Trinidad and Tobago spends roughly five times more than Jamaica and even the Bahamas spends twice as much as the land of wood and water. The economies dictate that this should be the status quo for now.

    Our emergence in the world is powered by sheer will and determination, and pressure. And maybe that is the true story of Jamaica. Because how else would pearls be made?

    Donald Oliver is a football and cricket commentator and a senior producer at SportsMax. Learn more about him at www.thedonaldoliver.com or email him at This email address is being protected from spambots. You need JavaScript enabled to view it..

  • Eric Garcia to leave Man City? Another frustrating exit for the Etihad academy Eric Garcia to leave Man City? Another frustrating exit for the Etihad academy

    Manchester City's preparations for their eagerly awaited Champions League showdown against Real Madrid have been thrown into flux by the news teenage centre-back Eric Garcia will not sign a new contract at the club.

    Garcia has established himself as Pep Guardiola's first-choice central defensive partner for Aymeric Laporte since the Premier League resumed.

    However, the 19-year-old has been heavily linked with a return to boyhood club Barcelona and Camp Nou looks increasingly likely to be his next destination following Guardiola's shock disclosure on Thursday.

    Garcia is far from the first bright young thing to look beyond the environs of the Etihad Campus. Here, we look at how those next moves panned out, as Phil Foden's impressive first-team breakthrough increasingly looks like the exception to the rule.

    ERIC GARCIA

    Garcia's defection feels like it will cut Guardiola deep – the City boss having lavished praise upon "a guy who doesn't make mistakes", making for a pointed contrast with the out-of-favour Nicolas Otamendi and John Stones. Plenty of City youngsters have had a strong argument in terms of having no obvious pathway to the first team but, even allowing for the arrival of Nathan Ake and further reinforcements being sought at centre-back, this in not really a case Garcia can make.

    He made seven of his 13 Premier League appearances after lockdown this term. It seems a simple case of Barcelona's allure being too strong to ignore.

    BRAHIM DIAZ

    Brahim is back in Manchester this week with Real Madrid, meaning his reasons for departing have common ground with the Garcia situation. The forward was similarly offered fresh terms at the Etihad Stadium but, despite 15 appearances and two goals across all competitions, the plethora of attacking options at Guardiola's disposal undoubtedly came into his thinking. Madrid paid €17million for Brahim last January and have not shown a great deal more inclination to give him a run at the highest level.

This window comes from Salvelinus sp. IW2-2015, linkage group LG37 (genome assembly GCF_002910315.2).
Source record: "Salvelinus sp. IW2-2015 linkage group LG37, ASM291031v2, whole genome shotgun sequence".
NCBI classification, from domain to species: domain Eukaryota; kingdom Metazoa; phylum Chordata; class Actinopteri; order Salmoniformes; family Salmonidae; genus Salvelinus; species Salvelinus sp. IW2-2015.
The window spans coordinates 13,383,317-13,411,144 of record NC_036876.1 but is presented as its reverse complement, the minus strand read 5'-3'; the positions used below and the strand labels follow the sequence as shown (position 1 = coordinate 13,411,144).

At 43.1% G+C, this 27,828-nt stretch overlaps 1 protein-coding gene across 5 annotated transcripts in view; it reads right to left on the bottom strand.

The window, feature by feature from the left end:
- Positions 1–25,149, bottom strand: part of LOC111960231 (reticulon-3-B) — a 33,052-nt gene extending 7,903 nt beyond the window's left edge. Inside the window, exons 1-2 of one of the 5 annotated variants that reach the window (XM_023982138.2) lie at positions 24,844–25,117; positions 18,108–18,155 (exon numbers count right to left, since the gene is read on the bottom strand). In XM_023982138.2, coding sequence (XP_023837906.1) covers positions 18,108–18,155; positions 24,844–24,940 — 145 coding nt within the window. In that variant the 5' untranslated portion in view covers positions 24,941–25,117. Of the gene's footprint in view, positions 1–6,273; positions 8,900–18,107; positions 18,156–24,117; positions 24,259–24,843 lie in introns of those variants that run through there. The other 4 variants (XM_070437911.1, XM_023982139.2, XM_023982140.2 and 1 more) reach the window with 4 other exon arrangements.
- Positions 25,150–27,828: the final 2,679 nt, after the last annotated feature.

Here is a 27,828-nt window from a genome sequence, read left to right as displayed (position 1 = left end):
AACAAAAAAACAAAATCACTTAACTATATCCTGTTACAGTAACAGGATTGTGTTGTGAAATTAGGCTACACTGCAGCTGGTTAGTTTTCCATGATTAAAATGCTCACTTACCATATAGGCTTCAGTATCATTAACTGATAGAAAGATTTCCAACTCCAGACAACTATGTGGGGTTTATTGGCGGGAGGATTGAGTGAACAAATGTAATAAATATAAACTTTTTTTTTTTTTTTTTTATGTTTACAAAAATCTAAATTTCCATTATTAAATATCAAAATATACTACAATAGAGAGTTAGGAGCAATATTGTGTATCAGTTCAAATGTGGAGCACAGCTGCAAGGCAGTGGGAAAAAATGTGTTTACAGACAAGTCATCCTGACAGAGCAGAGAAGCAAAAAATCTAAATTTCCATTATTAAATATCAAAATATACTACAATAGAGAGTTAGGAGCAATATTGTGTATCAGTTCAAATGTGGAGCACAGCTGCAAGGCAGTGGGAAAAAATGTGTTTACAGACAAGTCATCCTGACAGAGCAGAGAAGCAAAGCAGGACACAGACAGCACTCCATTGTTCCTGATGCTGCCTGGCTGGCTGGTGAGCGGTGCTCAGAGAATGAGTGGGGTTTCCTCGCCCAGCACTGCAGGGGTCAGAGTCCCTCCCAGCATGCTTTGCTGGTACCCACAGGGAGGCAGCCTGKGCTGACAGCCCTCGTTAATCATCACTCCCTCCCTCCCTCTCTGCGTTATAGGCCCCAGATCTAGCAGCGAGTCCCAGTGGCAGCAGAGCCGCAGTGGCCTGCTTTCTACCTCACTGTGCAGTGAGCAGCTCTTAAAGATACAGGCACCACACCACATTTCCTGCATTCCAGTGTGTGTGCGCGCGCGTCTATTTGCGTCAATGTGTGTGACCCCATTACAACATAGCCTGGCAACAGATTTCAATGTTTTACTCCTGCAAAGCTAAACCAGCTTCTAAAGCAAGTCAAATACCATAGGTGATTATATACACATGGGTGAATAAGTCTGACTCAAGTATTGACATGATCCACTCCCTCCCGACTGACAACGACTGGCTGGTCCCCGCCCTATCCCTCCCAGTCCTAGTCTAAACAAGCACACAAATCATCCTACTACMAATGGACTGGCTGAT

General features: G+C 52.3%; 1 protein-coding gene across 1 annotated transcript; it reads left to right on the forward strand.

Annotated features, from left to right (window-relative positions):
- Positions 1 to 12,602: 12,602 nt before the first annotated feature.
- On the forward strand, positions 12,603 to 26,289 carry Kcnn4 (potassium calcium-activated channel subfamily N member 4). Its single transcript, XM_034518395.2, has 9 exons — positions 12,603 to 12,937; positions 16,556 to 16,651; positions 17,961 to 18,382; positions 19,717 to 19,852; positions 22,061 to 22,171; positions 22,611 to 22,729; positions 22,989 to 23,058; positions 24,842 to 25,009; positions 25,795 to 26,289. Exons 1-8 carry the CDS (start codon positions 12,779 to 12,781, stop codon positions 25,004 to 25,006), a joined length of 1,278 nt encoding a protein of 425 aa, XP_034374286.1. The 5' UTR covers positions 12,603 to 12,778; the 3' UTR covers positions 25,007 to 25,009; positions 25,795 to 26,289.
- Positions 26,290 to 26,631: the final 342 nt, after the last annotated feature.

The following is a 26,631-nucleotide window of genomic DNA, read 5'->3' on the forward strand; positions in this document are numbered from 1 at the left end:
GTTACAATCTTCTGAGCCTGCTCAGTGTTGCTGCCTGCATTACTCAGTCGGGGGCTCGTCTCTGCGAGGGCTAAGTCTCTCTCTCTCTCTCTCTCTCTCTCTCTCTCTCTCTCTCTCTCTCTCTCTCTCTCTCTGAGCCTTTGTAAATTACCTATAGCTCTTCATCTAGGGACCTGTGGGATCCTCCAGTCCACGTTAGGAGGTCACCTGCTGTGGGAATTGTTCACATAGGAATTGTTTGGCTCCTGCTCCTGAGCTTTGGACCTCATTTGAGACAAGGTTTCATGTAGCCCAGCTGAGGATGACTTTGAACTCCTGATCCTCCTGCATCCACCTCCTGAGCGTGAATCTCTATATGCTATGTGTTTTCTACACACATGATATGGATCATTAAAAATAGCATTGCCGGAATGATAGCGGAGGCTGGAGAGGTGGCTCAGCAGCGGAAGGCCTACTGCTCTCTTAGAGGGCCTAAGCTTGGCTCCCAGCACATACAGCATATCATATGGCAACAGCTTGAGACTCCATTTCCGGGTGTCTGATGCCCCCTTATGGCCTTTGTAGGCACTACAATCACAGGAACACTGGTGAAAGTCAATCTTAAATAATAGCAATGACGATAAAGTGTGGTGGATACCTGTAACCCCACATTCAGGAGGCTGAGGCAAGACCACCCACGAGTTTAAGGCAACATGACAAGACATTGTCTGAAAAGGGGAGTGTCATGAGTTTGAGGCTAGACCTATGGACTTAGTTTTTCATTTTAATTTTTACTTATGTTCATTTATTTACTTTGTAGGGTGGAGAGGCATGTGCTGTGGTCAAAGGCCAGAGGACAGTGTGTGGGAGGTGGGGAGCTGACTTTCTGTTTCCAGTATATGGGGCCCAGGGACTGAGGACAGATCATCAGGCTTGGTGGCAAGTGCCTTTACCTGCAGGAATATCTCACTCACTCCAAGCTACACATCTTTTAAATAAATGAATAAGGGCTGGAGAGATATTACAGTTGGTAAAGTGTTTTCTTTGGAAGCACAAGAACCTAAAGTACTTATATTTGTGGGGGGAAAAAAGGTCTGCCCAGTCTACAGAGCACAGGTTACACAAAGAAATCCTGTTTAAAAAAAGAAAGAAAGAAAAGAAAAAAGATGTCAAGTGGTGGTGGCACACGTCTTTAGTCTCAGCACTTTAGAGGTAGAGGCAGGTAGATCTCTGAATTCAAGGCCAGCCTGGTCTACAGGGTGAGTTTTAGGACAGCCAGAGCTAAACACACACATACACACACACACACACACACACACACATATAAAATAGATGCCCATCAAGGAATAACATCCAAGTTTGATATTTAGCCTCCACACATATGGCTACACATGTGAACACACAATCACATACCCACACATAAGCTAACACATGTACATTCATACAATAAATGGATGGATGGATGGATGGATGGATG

RABBI MATONDO

    Another attacking player who assessed the star-studded cast ahead of him and decided he would be better off elsewhere. The curious thing about Matondo's €9m move to Schalke in the same month Brahim left is he had not troubled Guardiola's first-team squad, even if he had made the breakthrough with Wales at international level. Eighteen months on, he has 27 Bundesliga appearances and two goals to his name. It is nevertheless difficult to imagine Matondo taking the course of action he did without another man blazing a trail...

    JADON SANCHO

    Sancho was set for a place on City's 2017-18 pre-season tour alongside Foden. But while his fellow England youth international went on to enjoy a sparkling debut against Manchester United in the International Champions Cup, Sancho kicked his heels at home. Contract negotiations and, as a result, relations with City had broken down. In the bigger picture was the club looking to add Alexis Sanchez to their already considerable forward line.

    Sancho sensed his career would be allowed to flourish at Borussia Dortmund and, as he reportedly moves towards a return to England at Manchester United having established himself as one of the most lethal attackers in Europe, it is impossible to argue he was proved anything other than emphatically correct. If he steps out at Old Trafford next season, it will sting on the blue side of Manchester.

    JASON DENAYER

    Denayer's tale is arguably one that came into the thinking of Sancho and others when considering their future prospects at the Etihad Stadium. Having impressed on loan at Celtic in 2014-15, City gave the Belgium defender a five-year contract. They then signed Nicolas Otamendi for £32m and loaned the youngster to Galatasaray, where he returned in 2017-18 after a season with Sunderland. Denayer will also play in the Champions League last-16 this week with Lyon, who he joined in 2018 for €10m having never managed a competitive appearance for City.

    MARCOS 'RONY' LOPES

    In the same month Denayer received wildly mixed messages about his future, Portuguese winger Lopes moved to Monaco for €12m after spending the previous season in Ligue 1 at Lille. He produced a handful of exciting cameos while on the fringes of Manuel Pellegrini's City squad, having become the club's youngest ever goalscorer at 17 years and eight days in a January 2013 FA Cup win over Watford. Even then, Lopes – who recently joined Nice on loan from Sevilla – saw the writing on the wall.

    "I knew it wouldn't change anything because I knew the players at City at the time, I knew the money involved," he told The Athletic earlier this year. "I knew in my head that to play more, I would have to leave."